Loranthophila acanthacollis (Carter & Zeck)

Lawrence, John F. & Slipinski, Adam, 2013, Loranthophila, a new genus of Australian Lyctinae (Coleoptera: Bostrichidae) associated with Mistletoe, Zootaxa 3737 (3), pp. 295-300: 299

publication ID

http://dx.doi.org/10.11646/zootaxa.3737.3.8

publication LSID

lsid:zoobank.org:pub:831F2A0F-CD9C-47AB-AA34-90538FBB0D52

DOI

http://doi.org/10.5281/zenodo.6495022

persistent identifier

http://treatment.plazi.org/id/03F2F553-3E7B-5722-FF6F-2CD9FA593BE5

treatment provided by

Plazi

scientific name

Loranthophila acanthacollis (Carter & Zeck)
status

 

Loranthophila acanthacollis (Carter & Zeck)  

Neotrichus acanthacollis Carter & Zeck 1937: 195   , pl. 9, fig. 15. Type locality: Springwood, Blue Mountains, New South Wales (A. Smith, coll.). Unique holotype in AMS.

Minthea armstrongi Vrydagh 1958: 41   , fig. 1. Type locality: NSW: Inverell (J. Armstrong, coll.). Holotype and paratype in collection of NSWF. Synonymized with N. acanthacollis   by Lawrence 1980: 307.

Description: As for genus above.

Other Material Examined: Tasmania: 1 km SSE Gladstone (40.58 S, 148.01 E), 6.ii. 1983, I. D. Nauman & J. C. Cardale (1, ANIC). Victoria: Bogong High Plains (36.09 S, 147.27 E), Australian Alps (1, MVM); Harrietville (36.88 S, 147.07 E) (1, MVM). Australian Capital Territory: Black Mtn., Canberra, 21.i. 1964, B. P. Moore (1, ANIC); North Canberra, 1973, K. R. Pullen, bred ex Acacia baileyana   (1, ANIC). New South Wales: Inverell (29.77 S, 151.12 E), on mistletoe, J. W. T. Armstrong (25 +, ANIC, MVM, NSWF); Springwood, Blue Mountains, A. Smith (1, AMS). Queensland: Barakula State Forest (26.427 S, 150.504 E), barracks, 320m, 28.xii.2009, 19213 MV light, G. B. Monteith (5, QMB); Pine Creek, near Bundaberg, 10.xii. 1975, H. Frauca (1, ANIC);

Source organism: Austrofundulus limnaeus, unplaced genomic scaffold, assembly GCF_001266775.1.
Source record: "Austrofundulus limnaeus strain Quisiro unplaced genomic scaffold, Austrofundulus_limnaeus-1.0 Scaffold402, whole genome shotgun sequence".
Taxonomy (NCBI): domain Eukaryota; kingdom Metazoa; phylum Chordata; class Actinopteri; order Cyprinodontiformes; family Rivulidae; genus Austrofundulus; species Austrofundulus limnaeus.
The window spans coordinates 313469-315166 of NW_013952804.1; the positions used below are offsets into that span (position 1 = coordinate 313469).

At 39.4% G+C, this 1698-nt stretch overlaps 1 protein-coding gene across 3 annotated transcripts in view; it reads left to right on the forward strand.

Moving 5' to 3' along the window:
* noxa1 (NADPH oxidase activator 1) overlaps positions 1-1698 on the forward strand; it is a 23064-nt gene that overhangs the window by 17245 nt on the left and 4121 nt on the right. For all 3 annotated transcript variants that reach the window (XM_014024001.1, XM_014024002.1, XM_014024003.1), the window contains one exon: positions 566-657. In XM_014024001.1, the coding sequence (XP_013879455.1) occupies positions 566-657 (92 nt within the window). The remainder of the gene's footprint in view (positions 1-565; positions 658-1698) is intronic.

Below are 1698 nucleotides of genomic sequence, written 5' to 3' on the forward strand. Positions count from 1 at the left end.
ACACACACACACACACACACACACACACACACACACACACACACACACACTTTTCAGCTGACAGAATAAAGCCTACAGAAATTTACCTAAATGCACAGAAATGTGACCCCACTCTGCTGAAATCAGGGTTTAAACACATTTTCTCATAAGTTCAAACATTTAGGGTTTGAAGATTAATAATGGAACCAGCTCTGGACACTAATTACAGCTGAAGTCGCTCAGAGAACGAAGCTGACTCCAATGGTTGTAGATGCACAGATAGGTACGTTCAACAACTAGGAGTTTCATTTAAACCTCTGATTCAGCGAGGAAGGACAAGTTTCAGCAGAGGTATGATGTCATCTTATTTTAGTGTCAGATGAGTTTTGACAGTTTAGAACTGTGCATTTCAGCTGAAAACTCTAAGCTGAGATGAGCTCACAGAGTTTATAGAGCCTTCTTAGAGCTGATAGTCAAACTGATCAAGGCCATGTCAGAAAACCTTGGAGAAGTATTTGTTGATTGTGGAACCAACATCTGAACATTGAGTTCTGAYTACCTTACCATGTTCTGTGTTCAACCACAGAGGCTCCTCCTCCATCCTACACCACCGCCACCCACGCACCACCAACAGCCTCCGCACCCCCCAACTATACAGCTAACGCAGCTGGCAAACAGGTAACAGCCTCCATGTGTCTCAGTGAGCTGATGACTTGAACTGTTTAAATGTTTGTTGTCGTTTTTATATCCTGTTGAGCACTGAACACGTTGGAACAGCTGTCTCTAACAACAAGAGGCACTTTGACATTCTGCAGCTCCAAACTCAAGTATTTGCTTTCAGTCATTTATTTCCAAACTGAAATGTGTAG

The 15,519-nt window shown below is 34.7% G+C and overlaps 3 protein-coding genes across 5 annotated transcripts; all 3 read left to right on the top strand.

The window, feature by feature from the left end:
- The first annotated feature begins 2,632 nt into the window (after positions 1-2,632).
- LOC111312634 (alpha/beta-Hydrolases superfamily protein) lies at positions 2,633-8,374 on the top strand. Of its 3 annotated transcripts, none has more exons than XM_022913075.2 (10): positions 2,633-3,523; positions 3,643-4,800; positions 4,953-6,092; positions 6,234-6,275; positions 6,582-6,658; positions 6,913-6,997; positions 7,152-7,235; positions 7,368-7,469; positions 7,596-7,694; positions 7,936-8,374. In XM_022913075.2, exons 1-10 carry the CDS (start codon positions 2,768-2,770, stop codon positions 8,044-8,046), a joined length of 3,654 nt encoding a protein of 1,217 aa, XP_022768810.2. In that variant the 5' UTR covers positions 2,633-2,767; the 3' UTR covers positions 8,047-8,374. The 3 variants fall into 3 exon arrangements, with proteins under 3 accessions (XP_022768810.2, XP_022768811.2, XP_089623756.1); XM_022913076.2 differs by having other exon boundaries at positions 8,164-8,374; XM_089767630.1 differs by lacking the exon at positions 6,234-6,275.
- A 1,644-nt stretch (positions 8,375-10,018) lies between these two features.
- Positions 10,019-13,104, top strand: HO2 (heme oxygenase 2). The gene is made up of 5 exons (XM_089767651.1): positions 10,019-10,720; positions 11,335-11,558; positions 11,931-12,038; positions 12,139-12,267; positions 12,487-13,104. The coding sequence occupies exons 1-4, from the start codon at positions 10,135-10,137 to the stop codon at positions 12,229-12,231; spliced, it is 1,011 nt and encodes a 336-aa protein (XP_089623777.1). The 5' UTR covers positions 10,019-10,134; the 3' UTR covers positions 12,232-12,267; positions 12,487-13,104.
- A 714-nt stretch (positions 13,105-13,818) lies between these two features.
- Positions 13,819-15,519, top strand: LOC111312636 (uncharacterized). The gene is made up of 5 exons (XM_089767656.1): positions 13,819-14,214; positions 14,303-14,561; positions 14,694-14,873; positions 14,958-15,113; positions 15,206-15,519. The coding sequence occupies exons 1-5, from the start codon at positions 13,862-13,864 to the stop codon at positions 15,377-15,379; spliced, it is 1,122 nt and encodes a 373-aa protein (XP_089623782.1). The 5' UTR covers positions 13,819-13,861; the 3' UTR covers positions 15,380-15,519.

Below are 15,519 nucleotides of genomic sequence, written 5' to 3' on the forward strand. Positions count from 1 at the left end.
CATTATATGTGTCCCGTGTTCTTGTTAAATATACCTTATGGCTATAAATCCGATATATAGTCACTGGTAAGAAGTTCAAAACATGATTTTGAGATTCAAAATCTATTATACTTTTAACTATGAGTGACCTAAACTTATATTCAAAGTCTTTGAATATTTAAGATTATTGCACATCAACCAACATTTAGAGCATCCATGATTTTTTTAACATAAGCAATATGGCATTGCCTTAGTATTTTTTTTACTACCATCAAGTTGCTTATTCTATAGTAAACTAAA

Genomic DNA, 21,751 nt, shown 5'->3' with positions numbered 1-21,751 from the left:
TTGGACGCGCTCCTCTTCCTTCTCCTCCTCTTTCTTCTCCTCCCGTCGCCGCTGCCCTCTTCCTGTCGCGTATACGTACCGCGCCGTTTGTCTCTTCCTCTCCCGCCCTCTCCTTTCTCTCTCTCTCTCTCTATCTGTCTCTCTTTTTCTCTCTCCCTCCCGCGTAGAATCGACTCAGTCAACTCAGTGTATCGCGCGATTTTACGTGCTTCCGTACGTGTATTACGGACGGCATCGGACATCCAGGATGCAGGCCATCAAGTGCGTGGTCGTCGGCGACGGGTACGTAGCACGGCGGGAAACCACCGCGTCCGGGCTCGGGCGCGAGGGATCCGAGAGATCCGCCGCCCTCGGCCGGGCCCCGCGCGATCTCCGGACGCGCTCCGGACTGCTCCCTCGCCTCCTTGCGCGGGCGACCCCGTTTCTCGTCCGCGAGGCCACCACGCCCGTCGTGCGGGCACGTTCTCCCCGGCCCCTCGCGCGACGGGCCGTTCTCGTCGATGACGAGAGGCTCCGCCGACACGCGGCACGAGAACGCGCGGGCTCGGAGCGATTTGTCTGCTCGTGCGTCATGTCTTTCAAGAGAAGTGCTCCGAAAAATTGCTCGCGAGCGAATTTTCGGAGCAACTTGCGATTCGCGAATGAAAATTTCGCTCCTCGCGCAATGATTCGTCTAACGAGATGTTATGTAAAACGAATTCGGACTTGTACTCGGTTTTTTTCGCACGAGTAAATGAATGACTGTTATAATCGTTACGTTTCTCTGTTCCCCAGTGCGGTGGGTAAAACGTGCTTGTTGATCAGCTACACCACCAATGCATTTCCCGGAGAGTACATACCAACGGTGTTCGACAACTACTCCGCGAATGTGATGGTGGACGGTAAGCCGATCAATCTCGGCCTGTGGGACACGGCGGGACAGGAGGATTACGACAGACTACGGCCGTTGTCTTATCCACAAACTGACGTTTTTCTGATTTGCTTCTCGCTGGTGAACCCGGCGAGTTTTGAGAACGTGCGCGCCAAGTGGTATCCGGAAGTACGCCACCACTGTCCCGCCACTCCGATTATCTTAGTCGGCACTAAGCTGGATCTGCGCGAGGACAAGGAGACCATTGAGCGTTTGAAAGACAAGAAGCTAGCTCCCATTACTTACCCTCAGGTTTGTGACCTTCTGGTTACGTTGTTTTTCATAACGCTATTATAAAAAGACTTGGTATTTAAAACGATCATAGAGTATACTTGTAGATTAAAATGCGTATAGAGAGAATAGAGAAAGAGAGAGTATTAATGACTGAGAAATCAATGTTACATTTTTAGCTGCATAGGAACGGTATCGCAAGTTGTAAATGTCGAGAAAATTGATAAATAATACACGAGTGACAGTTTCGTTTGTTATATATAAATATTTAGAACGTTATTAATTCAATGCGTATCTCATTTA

Notes: According to Armstrong (1948: 297), “ A series of specimens of this beetle was taken by me, at the end of December, 1945, on a species of Loranthus   (mistletoe) growing on “stringy-bark” ( Eucalyptus   sp.) at Inverell, N.S.W. The beetles were confined to mistletoe, occurring on a number of different plants, so may breed in dead twigs.” A series of specimens from Inverell were found in Armstrong Collection (now in the ANIC); one of these has an Armstrong determination label (as N. acanthacollis   ) and a note: “on mistletoe”.

Discussion

As noted above, this species has been correctly placed in the subfamily Lyctinae   but differs from other members of that group in several respects. In the two available keys to bostrichid subfamilies (Crowson 1961 and Ivie 2002) the genus would not key out to Lyctinae   ; in theformer Lyctinae   are said to have tarsomere 5 as long as 1–4 combined, tarsomere 1 much shorter than 2, the radial cell absent, the labrum in the same plane as the clypeus and the mandibles without a “pseudomola,” while in the latter Lyctinae   are said to have complete lateral pronotal margins and widely separated procoxae. In the generic key of Gerberg (1957) which was taken from the works of Lesne (1921 a, 1921 b, 1924, 1937), the genus keys to Lyctini   because of the “normal” femora (not compressed), but that character does not always separate members of the Lyctini   and Trogoxylonini. The nature of the terminal antennomere in Loranthophila   (subequal in length to the preceding antennomere and gradually narrowed apically) is similar to that in species of the lyctine genera Lyctus Fabricius   and Lyctodon Lesne   , as well as the trogoxyline genera Tristaria Reitter   and Trogoxylon LeConte   , and differs from that in Minthea   and Lyctoxylon Reitter   , which is parallel-sided and longer than antennomere 10. The type of vestiture found in Loranthophila   ( Figs. 1 View FIGURE 1 A–B, 2) is certainly unique, both more variable and more complex than that found in Minthea   (type m of Liu 2010). The ovipositor has not been examined for most lyctine genera; the structure in Loranthophila   , however, is quite similar to that of Lyctus brunneus Stephens   illustrated by Alston (1923 a, b). The following key will separate Loranthophila   from other lyctines occurring in Australia.